The deadly encounter recently between operatives of the Philippine Drug Enforcement Agency and the Philippine National Police is another setback that strikes at the heart of the administration’s war on drugs.
And the possibility that law enforcers were played upon, as raised by Senator Panfilo Lacson and Philippine Drug Enforcement Agency Wilkins Villanueva, can be very disturbing, especially if one sees that the Dangerous Drugs Board (DDB), which is supposed to have overall command of the anti-drugs campaign, is composed of brilliant minds.
No matter where the current probe of the National Bureau of Investigation leads to, one thing is clear: Government authorities must do everything necessary to prevent a repeat of the fatal “misencounter” last week in Quezon City.
Senator Lacson is right when he said in his press statement that “policy adjustments are needed for the government to keep two to three steps ahead of drug syndicates, especially to address the possibility that such syndicates manipulate ‘informants’ to mislead government forces into fighting each other.”
The fight against illegal drugs can be won with a right strategy pursued relentlessly. And to ensure that the strategy remains right, policy adjustments ought to be implemented when necessary. Considering that drug syndicates will never stop trying to outsmart the system in place, authorities ought to not only keep up with the enemy but also be well ahead.
And outsmarting the enemy is supposed to be the function of the DDB which is empowered by law to “be the policy-making and strategy-formulating body in the planning and formulation of policies and programs on drug prevention and control.”
When I was interior secretary and concurrent chairman of National Peace and Order Council and Dangerous Drugs Board from 2001 to 2004, I set in place a system for identification of suspected drug dealers down to the barangay level. Anti-Drug Abuse Councils were activated at the barangay, municipal, city, and provincial levels, generating grassroots intelligence subjected to constant validation.
Such validation not only looked into authenticity and correctness of grassroots intelligence, but also led to the highest number of arrests and cases filed against drug pushers, distributors, and manufacturers, and the most shabu labs raided and dismantled.
I also made sure that law enforcers attended court hearings of drug-related cases lest they face charges. Big cases were monitored with the Justice Department to ensure success in prosecution because we knew that if the legal process becomes flawed, when cases are “fixed” and authorities fail in their job, the people behind the proliferation of illegal drugs would never be deterred.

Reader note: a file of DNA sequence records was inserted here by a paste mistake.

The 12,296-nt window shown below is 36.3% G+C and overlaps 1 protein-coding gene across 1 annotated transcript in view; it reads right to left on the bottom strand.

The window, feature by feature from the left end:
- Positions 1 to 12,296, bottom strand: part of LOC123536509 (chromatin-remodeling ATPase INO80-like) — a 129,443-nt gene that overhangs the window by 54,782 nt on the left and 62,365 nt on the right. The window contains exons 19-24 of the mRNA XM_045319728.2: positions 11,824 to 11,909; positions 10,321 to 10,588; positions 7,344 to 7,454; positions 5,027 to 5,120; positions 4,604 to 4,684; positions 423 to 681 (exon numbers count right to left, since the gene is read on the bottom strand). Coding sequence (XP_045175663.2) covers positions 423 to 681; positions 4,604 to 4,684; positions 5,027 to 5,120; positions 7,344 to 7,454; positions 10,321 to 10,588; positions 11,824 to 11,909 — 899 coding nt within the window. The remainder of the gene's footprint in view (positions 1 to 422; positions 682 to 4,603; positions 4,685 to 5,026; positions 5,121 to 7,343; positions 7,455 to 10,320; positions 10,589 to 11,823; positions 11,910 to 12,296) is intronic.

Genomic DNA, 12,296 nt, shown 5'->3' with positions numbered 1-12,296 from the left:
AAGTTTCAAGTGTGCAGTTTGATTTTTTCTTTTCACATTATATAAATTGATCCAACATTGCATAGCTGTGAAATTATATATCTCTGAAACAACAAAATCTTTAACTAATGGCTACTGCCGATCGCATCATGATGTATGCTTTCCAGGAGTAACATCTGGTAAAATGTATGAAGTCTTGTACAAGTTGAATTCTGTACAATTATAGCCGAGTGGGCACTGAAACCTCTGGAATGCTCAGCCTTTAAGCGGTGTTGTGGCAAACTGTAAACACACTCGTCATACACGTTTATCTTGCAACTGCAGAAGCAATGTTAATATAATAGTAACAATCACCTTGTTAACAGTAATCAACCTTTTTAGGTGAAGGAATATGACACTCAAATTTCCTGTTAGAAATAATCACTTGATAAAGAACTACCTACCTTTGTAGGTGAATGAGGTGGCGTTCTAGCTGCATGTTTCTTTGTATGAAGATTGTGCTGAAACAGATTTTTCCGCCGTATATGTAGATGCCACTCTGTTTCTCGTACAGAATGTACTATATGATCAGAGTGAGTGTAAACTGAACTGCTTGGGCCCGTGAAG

If fully utilized, the DDB can be very effective in the war on drugs. While the President is overall-in-charge for the execution of all laws, including those related to the anti-drugs campaign, it is the DDB—which is directly under the Office of the President—that is tasked under RA 9165 to craft policies and strategies to control and prevent illegal drugs, and implemented through the PDEA.
The DDB is a high-powered organization composed of 17 members, nine of whom belong to President Duterte’s Cabinet – the secretaries of the Departments of the Interior and Local Government, Justice, Health, National Defense, Finance, Labor and Employment, Social Welfare and Development, Foreign Affairs, and Education. Aside from the PDEA chief, other members are the heads of the Commission on Higher Education and National Youth Commission, the national president of the Integrated Bar of the Philippines, and the national president of the Philippine Association of Social Workers Inc.
With such brilliant minds in the DDB, one can indeed assume there’s no way that they could be outsmarted by drug syndicates.
With its task to “formulate, develop, and establish a comprehensive, integrated, unified, and balanced national drug abuse prevention and control strategy,” the DDB can be a very powerful tool against the proliferation of illegal drugs.
Yet, despite the enactment of RA 9165, the Comprehensive Dangerous Drugs Act of 2002 which created the DDB, the anti-drugs campaign continues to be plagued by serious mistakes.
If there are inherent flaws which are causing daunting setbacks to the drug war, would enacting a new law be the answer?
My good friend, Sen. Vicente Sotto III, once told me in my Teleradyo program Sagot Ko ‘Yan (8 to 9 a.m. Sundays) of his proposal on how to go about waging the war on drugs with utmost efficiency and effectiveness: Dissolve both the Dangerous Drugs Board (DDB) and Philippine Drug Enforcement Agency (PDEA) and merge their functions to create the Presidential Anti-Drug Authority.
He said that had RA 9165, which he also authored, been implemented properly and consistently, the drug menace would not have grown enormously. He said there was no consistency in making the law function. “The law is already good but it is implemented every now and then, depending on the leadership. There are times it would be prioritized, other times it wouldn’t.”
Sen. Sotto said his proposal to aims to “further strengthen our fight against illegal drugs by unifying the four major programs — enforcement, prosecution, prevention, and rehabilitation — into a single government agency… Since these four have to be in sync, a supervisory agency has to step in in order to ensure that the concerned government agencies mandated to perform several duties under RA 9165 are doing the same satisfactorily.”
Perhaps it’s time to act on his bill and enact a new law.
E-mail: [email protected]